Making our own stock is a terrific way to fit healthy eating into our special diet and busy lifestyle.
You’re in full control of what goes into your stock, so that means you can make it low- or no-sodium, fat- and additive-free, and season it to suit your specific tastes. If you’re vegetarian or vegan, you can have a beautiful, satisfying vegetable stock full of all your favorite seasonal veggies! For the meat lovers, your possibilities are endless… chicken, turkey, beef, lamb, and even fish stocks are options.
You could also make this in a slow cooker if you like. When I do this, I add veggies, meats, herbs, cover with water, cover, and cook on low for 6 to 8 hours.
Gluten Free Gigi Tip!
Use veggies, roots, starches like cabbage, yucca, and potatoes in small amounts, as they will cloud your stock. A little is fine. Cabbage flavor also tends to overpower stock and you may not like this. Of course, if you do, go for it! Use what you like best, and experiment!
Of course, you do not have to use scraps. If this idea is unappealing to you, select your favorite vegetables (and meats, if using) for your stock and simply cut them into chunks (about 2-inch is a good size, but whatever you like will work just fine!).
Uses for your homemade stock:
- Use it (in equal amounts) in place of water when cooking rice, quinoa, millet, or other gluten free grains for a huge flavor boost!
- Use it to replace fat in stir fry recipes; for example, instead of using 2 Tablespoons of oil to stir fry vegetables, use 1/2 Tablespoon oil and 2 – 3 Tablespoons of your homemade stock!
- Use homemade stock for the liquid (either water, milk, or cream) in your mashed potatoes. You’ll find you don’t need to add butter or dairy free butter substitutes for that added flavor! You can skip the gravy, too! Unless you really love gravy, in which case…
- Use your homemade stock to make gravy! Here’s how: For each cup of boiling stock, whisk in this mixture: 1 Tablespoon starch (potato, corn, tapioca, etc.) and 1 Tablespoon cold water, stirred until smooth.
- Enjoy your homemade stock plain and simple, from your favorite mug, to warm you all winter long.
Make your own stock super-affordable by…
- Using seasonal veggies; if they’re in season, they’re more affordable!
- Using your “scraps”. This means that poultry carcass you usually toss out, the bones you had your butcher cut out of the roast, and all those veggie “scraps” you usually throw away or compost. Store these in the freezer until you’re ready to make stock, then toss them in. You don’t even need to thaw them!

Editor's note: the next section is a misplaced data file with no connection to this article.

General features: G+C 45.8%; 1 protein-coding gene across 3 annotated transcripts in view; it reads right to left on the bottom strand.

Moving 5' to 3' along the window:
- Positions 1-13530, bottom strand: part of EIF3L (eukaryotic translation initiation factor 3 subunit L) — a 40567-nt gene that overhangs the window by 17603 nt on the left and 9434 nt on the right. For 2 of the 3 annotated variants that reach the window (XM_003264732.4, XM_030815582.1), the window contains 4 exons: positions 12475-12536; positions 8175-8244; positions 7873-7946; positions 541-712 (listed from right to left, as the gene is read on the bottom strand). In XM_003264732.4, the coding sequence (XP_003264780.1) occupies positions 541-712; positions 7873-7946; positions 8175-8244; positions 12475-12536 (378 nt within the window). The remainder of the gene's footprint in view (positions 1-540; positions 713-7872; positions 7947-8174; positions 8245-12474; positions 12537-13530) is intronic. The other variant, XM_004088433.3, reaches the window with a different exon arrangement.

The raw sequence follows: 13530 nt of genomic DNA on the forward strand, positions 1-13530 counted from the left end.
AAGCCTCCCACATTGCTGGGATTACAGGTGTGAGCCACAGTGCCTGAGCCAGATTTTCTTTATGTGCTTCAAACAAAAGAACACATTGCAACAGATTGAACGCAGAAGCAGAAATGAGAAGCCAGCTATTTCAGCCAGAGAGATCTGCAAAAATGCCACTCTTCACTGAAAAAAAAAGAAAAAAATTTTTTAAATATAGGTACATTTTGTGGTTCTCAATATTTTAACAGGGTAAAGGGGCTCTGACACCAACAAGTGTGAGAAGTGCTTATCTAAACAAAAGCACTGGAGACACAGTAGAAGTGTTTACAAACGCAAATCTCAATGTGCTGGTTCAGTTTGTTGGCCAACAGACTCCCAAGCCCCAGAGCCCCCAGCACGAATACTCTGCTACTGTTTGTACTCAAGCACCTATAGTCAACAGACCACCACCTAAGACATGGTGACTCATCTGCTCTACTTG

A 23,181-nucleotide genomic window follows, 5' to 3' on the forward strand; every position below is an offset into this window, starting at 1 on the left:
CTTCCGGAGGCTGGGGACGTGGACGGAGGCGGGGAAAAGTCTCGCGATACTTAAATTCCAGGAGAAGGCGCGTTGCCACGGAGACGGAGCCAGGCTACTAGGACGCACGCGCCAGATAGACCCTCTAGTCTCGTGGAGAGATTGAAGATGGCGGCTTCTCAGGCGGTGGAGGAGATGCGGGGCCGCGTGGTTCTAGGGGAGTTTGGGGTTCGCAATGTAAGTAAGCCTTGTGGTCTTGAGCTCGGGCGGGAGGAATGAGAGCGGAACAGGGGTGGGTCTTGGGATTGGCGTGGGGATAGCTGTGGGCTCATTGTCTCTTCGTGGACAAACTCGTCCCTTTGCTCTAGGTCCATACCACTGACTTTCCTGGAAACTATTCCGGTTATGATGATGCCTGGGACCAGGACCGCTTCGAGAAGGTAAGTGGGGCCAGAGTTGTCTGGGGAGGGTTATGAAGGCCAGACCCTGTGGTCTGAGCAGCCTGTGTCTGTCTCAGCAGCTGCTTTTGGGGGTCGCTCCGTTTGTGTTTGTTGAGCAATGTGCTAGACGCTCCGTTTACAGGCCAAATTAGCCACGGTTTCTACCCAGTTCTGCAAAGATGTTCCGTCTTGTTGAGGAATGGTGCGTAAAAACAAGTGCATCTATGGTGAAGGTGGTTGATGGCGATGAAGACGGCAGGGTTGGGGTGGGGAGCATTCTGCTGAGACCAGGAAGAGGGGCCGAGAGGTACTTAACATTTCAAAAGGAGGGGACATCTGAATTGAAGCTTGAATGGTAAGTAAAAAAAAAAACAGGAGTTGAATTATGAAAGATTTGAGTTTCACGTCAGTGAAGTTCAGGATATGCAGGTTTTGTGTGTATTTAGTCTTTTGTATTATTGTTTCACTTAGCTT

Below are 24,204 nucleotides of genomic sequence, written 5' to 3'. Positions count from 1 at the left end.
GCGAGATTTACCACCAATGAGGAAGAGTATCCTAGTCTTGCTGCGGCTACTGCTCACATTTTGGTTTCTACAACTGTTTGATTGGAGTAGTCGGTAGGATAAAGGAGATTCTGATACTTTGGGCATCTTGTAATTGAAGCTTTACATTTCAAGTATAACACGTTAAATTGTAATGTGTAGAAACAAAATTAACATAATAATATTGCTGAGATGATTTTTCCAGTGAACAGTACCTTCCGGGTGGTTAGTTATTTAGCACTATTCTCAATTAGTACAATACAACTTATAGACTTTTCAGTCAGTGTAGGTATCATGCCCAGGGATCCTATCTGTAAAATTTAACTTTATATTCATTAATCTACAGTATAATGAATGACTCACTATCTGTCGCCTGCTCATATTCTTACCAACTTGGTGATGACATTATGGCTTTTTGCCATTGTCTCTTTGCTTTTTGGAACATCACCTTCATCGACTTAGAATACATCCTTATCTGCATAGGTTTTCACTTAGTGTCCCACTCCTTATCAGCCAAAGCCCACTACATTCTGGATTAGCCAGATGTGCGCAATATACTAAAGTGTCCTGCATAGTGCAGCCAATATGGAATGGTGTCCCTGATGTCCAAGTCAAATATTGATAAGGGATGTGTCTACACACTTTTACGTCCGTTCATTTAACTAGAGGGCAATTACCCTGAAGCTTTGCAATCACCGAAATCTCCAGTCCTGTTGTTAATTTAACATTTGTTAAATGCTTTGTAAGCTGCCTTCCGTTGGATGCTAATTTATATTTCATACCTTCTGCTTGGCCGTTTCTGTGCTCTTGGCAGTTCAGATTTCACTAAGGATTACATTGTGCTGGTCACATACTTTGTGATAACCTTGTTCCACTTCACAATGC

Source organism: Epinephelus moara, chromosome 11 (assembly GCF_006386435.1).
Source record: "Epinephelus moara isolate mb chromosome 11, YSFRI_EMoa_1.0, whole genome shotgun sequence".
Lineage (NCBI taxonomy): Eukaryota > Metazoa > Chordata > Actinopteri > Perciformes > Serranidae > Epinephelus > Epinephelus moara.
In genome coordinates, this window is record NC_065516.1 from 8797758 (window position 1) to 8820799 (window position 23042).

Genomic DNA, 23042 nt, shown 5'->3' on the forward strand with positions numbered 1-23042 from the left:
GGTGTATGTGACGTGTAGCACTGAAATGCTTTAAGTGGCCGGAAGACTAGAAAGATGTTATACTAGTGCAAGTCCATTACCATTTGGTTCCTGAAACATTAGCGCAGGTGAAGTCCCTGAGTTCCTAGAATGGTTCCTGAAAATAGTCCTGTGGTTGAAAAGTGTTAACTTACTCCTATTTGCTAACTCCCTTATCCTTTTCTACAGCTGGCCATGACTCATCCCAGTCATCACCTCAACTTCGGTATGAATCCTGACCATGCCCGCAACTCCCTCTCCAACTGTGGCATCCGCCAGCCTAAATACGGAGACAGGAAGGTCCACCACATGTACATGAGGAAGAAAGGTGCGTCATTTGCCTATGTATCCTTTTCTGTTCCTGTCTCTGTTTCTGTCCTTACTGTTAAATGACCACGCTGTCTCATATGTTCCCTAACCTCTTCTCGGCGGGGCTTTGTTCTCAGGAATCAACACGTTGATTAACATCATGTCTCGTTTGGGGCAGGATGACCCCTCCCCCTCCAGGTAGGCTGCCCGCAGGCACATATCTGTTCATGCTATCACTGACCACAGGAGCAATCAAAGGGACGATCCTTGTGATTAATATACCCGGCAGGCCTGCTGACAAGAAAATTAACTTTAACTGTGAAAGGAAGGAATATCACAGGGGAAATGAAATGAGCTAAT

- If you’re eating a veggie-rich diet all week long, save bits and ends from any or all of these: onions (not skins), carrots, leeks, parsnips, cauliflower, cabbage, broccoli, citrus peels, dark leafy greens, and even apples (they add just a hint of sweetness that I love!).
- Using trimmings from fresh herbs; although stems do not work in recipes calling for fresh herbs, they are incredibly flavorful and most work well in stocks.
Suggestions for variety:
There are many options; these are a few of my simple favorites…
Add a chicken carcass or 1 to 2 large pieces of chicken (either dark or white meat, skin off)
Add vegetables like onions, carrots, celery, garlic
Add herbs and spices like sage, thyme, rosemary, white pepper
Optional: add 1 cup dry white wine with water
Add 1 to 2 pounds beef bones (ask your butcher to saw these into 3-inch long pieces for you)
Add vegetables like onions, celery, garlic
Add herbs and spices like peppercorns, bay leaves, thyme
Optional: add 1 cup red wine along with water
Add 1 to 2 pounds of fish bones with a little meat on them (ask your local fishmonger for leftovers, they may give them to you!)
Add vegetables like garlic, onion, celery
Add herbs and spices like pink peppercorns, capers, thyme
Optional: add 1 cup white wine along with water
How to Make Homemade Stock
- Vegetables, meats, herbs, seasonings *
- Place vegetables, herbs, spices, and meats (if using) in your stock pot.
- Add enough water to cover pot contents completely (about 2 inches over my veggies)
- Bring the water to a full boil
- Reduce heat to low
- Cover, and simmer for 1-2 hours or longer. ***
- Turn off the heat and allow the broth to cool (veggies, etc. still in it) to room temperature.
- Scoop out the contents
- Strain the broth
- Store it in a large airtight container or pitcher in the refrigerator for up to 5 days.
- Stock will keep in the freezer for up to 2 months.
Do not add salt to your stock. Wait to do this when you are ready to use it.
* Amounts vary depending on what you have on hand, so I’m not providing specific quantities here.
** As long as your pot holds the amount of veggies and water you wish to use with enough space so it won’t boil over, you’re good!
*** Your stock should be “done” in a couple of hours; however, when I add meats, especially if they are frozen when I start, I tend to simmer my stock for up to 4 hours to make sure I’ve achieved a safe temperature for cooking meat products.